Why a G instead of a P?
It bothered me a lot back then, that Pleasant Grove used a G instead of a P. It just didn't make sense to me. I was doing some research online today and I think I may have come across the answer. In the high school's early years, their mascot was known as the Pleasant Grove "Grover." in 1959, the mascot was changed to the "Valkyrie" and eventually became the "Viking" which is the mascot today.
The hillsides and mountainsides of Utah and other western states are adorned with big block letters...like the Block U of the University of Utah and the giant Y above Brigham Young University. Lately I have wondered why there are so many of them? I wasn't even aware there was a term for such things...Mountain Monograms. A definition from Wikipedia states "Hillside letters or mountain monograms are a form of geoglyph (more specifically hill figures) common in the American West. These are typically created and maintained by schools and towns. Ranging in size from a few feet to hundreds of feet tall, they are an important part of western culture, symbols of school pride and community identity. Water towers play a similar role in other parts of the country. There is a popular myth that hillside letters were built so that early pilots could identify towns from the air in order to drop off "air mail."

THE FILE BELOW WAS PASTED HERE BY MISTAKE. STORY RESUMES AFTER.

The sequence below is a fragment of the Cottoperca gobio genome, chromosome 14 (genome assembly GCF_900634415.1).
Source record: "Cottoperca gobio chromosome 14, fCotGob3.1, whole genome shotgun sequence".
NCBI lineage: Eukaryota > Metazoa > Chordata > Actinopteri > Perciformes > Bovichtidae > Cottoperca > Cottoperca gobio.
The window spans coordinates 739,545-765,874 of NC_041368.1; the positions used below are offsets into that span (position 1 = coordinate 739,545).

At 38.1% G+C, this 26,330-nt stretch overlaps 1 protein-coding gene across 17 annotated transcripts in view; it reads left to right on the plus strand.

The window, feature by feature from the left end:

Berkley's Big "C"...The First Mountain Monogram
According to online sources, the first three mountain monograms erected were due to class rivalries at universities. The first letter was built in 1905 on Charter Hill overlooking the UC Berkley campus as a means of ending an unruly rivalry between the classes of 1907 and 1908.
The "Block U."
A few weeks following the (1905) building of the Berkley "C," class rivalry between the sophomore and freshman classes of the University of Utah produced a hillside "U."